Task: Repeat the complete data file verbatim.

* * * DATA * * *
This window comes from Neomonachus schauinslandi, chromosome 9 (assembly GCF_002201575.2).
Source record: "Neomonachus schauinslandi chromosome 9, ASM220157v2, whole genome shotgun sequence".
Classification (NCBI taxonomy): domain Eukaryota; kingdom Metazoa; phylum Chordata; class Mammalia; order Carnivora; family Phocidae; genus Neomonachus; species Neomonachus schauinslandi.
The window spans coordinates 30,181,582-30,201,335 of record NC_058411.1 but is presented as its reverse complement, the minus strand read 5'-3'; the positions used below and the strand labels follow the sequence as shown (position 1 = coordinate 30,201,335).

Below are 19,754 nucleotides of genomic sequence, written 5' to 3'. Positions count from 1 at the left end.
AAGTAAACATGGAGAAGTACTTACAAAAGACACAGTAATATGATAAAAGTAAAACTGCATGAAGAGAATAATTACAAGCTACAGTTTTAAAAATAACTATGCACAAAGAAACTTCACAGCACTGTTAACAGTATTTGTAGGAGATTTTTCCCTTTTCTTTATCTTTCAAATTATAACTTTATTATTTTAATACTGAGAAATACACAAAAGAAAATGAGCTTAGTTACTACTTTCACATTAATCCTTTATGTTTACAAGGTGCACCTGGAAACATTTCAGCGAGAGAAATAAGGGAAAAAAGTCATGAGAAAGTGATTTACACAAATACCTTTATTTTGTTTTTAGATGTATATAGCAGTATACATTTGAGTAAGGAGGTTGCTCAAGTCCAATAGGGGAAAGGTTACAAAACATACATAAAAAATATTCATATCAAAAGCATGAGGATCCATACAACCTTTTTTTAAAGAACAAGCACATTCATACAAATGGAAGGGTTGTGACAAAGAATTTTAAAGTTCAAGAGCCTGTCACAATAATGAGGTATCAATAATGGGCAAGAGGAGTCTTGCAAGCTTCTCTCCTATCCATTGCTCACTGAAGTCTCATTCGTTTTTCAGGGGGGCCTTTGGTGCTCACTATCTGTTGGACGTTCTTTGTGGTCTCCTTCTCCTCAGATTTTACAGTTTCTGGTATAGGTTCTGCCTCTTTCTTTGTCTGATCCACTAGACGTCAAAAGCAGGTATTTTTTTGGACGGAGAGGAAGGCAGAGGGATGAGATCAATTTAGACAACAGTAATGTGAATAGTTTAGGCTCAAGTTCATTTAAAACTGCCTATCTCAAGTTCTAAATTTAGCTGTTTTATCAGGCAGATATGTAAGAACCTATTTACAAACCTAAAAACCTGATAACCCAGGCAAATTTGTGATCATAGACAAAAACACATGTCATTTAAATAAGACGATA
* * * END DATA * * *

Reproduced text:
This window comes from Neomonachus schauinslandi, chromosome 9 (assembly GCF_002201575.2).
Source record: "Neomonachus schauinslandi chromosome 9, ASM220157v2, whole genome shotgun sequence".
Classification (NCBI taxonomy): domain Eukaryota; kingdom Metazoa; phylum Chordata; class Mammalia; order Carnivora; family Phocidae; genus Neomonachus; species Neomonachus schauinslandi.
The window spans coordinates 30,181,582-30,201,335 of record NC_058411.1 but is presented as its reverse complement, the minus strand read 5'-3'; the positions used below and the strand labels follow the sequence as shown (position 1 = coordinate 30,201,335).

Below are 19,754 nucleotides of genomic sequence, written 5' to 3'. Positions count from 1 at the left end.
AAGTAAACATGGAGAAGTACTTACAAAAGACACAGTAATATGATAAAAGTAAAACTGCATGAAGAGAATAATTACAAGCTACAGTTTTAAAAATAACTATGCACAAAGAAACTTCACAGCACTGTTAACAGTATTTGTAGGAGATTTTTCCCTTTTCTTTATCTTTCAAATTATAACTTTATTATTTTAATACTGAGAAATACACAAAAGAAAATGAGCTTAGTTACTACTTTCACATTAATCCTTTATGTTTACAAGGTGCACCTGGAAACATTTCAGCGAGAGAAATAAGGGAAAAAAGTCATGAGAAAGTGATTTACACAAATACCTTTATTTTGTTTTTAGATGTATATAGCAGTATACATTTGAGTAAGGAGGTTGCTCAAGTCCAATAGGGGAAAGGTTACAAAACATACATAAAAAATATTCATATCAAAAGCATGAGGATCCATACAACCTTTTTTTAAAGAACAAGCACATTCATACAAATGGAAGGGTTGTGACAAAGAATTTTAAAGTTCAAGAGCCTGTCACAATAATGAGGTATCAATAATGGGCAAGAGGAGTCTTGCAAGCTTCTCTCCTATCCATTGCTCACTGAAGTCTCATTCGTTTTTCAGGGGGGCCTTTGGTGCTCACTATCTGTTGGACGTTCTTTGTGGTCTCCTTCTCCTCAGATTTTACAGTTTCTGGTATAGGTTCTGCCTCTTTCTTTGTCTGATCCACTAGACGTCAAAAGCAGGTATTTTTTTGGACGGAGAGGAAGGCAGAGGGATGAGATCAATTTAGACAACAGTAATGTGAATAGTTTAGGCTCAAGTTCATTTAAAACTGCCTATCTCAAGTTCTAAATTTAGCTGTTTTATCAGGCAGATATGTAAGAACCTATTTACAAACCTAAAAACCTGATAACCCAGGCAAATTTGTGATCATAGACAAAAACACATGTCATTTAAATAAGACGATA